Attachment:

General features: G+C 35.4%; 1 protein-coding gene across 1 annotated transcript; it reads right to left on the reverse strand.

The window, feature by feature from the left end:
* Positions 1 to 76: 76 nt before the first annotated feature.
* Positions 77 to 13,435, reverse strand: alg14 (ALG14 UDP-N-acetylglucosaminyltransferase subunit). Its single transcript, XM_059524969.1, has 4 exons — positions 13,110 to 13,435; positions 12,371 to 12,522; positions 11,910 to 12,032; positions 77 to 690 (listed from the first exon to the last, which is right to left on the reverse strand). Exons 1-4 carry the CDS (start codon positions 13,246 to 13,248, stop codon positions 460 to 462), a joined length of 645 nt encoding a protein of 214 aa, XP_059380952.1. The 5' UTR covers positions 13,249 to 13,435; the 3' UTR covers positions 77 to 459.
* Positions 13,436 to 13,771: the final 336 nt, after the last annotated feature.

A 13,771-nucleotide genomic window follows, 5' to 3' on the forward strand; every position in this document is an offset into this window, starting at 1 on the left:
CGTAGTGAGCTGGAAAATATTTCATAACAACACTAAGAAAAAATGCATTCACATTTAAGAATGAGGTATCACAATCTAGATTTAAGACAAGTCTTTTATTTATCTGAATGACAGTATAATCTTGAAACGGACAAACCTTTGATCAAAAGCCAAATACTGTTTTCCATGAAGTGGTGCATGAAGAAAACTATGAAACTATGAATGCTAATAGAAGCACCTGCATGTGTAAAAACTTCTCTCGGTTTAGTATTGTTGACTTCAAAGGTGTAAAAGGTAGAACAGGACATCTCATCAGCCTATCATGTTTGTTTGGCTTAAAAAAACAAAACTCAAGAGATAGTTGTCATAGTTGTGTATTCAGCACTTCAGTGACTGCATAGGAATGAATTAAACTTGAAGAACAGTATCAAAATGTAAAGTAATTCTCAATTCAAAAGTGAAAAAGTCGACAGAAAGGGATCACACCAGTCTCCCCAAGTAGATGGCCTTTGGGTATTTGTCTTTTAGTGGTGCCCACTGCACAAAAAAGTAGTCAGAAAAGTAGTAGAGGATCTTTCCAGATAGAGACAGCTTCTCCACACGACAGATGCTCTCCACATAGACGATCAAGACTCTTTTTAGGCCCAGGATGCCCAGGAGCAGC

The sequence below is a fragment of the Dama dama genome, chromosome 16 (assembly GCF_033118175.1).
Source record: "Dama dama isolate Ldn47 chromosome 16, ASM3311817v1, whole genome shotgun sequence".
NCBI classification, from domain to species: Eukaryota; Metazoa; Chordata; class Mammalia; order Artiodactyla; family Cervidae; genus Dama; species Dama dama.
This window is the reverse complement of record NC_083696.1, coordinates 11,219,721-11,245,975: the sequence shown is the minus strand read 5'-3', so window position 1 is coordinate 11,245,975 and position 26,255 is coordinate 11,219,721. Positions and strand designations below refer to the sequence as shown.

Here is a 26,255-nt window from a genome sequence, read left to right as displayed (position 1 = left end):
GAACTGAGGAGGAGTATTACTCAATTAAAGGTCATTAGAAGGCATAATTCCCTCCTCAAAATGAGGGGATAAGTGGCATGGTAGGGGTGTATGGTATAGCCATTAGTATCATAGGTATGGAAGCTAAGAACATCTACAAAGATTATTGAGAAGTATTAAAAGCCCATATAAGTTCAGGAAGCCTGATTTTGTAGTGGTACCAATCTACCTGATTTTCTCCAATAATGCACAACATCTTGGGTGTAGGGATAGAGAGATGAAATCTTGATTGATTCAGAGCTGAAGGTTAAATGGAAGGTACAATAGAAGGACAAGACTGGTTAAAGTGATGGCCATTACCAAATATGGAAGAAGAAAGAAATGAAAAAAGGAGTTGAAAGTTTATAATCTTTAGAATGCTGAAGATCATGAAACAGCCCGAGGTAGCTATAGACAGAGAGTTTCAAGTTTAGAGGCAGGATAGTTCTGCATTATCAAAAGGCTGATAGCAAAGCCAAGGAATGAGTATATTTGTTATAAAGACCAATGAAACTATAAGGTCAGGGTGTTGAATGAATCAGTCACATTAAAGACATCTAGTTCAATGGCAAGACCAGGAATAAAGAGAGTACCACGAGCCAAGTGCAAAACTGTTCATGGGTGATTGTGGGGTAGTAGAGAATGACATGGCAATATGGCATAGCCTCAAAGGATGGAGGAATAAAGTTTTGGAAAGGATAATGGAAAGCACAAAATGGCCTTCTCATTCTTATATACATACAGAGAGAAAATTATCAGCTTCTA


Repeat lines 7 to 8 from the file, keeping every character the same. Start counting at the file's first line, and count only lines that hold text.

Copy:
CGTAGTGAGCTGGAAAATATTTCATAACAACACTAAGAAAAAATGCATTCACATTTAAGAATGAGGTATCACAATCTAGATTTAAGACAAGTCTTTTATTTATCTGAATGACAGTATAATCTTGAAACGGACAAACCTTTGATCAAAAGCCAAATACTGTTTTCCATGAAGTGGTGCATGAAGAAAACTATGAAACTATGAATGCTAATAGAAGCACCTGCATGTGTAAAAACTTCTCTCGGTTTAGTATTGTTGACTTCAAAGGTGTAAAAGGTAGAACAGGACATCTCATCAGCCTATCATGTTTGTTTGGCTTAAAAAAACAAAACTCAAGAGATAGTTGTCATAGTTGTGTATTCAGCACTTCAGTGACTGCATAGGAATGAATTAAACTTGAAGAACAGTATCAAAATGTAAAGTAATTCTCAATTCAAAAGTGAAAAAGTCGACAGAAAGGGATCACACCAGTCTCCCCAAGTAGATGGCCTTTGGGTATTTGTCTTTTAGTGGTGCCCACTGCACAAAAAAGTAGTCAGAAAAGTAGTAGAGGATCTTTCCAGATAGAGACAGCTTCTCCACACGACAGATGCTCTCCACATAGACGATCAAGACTCTTTTTAGGCCCAGGATGCCCAGGAGCAGC

The sequence below is a fragment of the Dama dama genome, chromosome 16 (assembly GCF_033118175.1).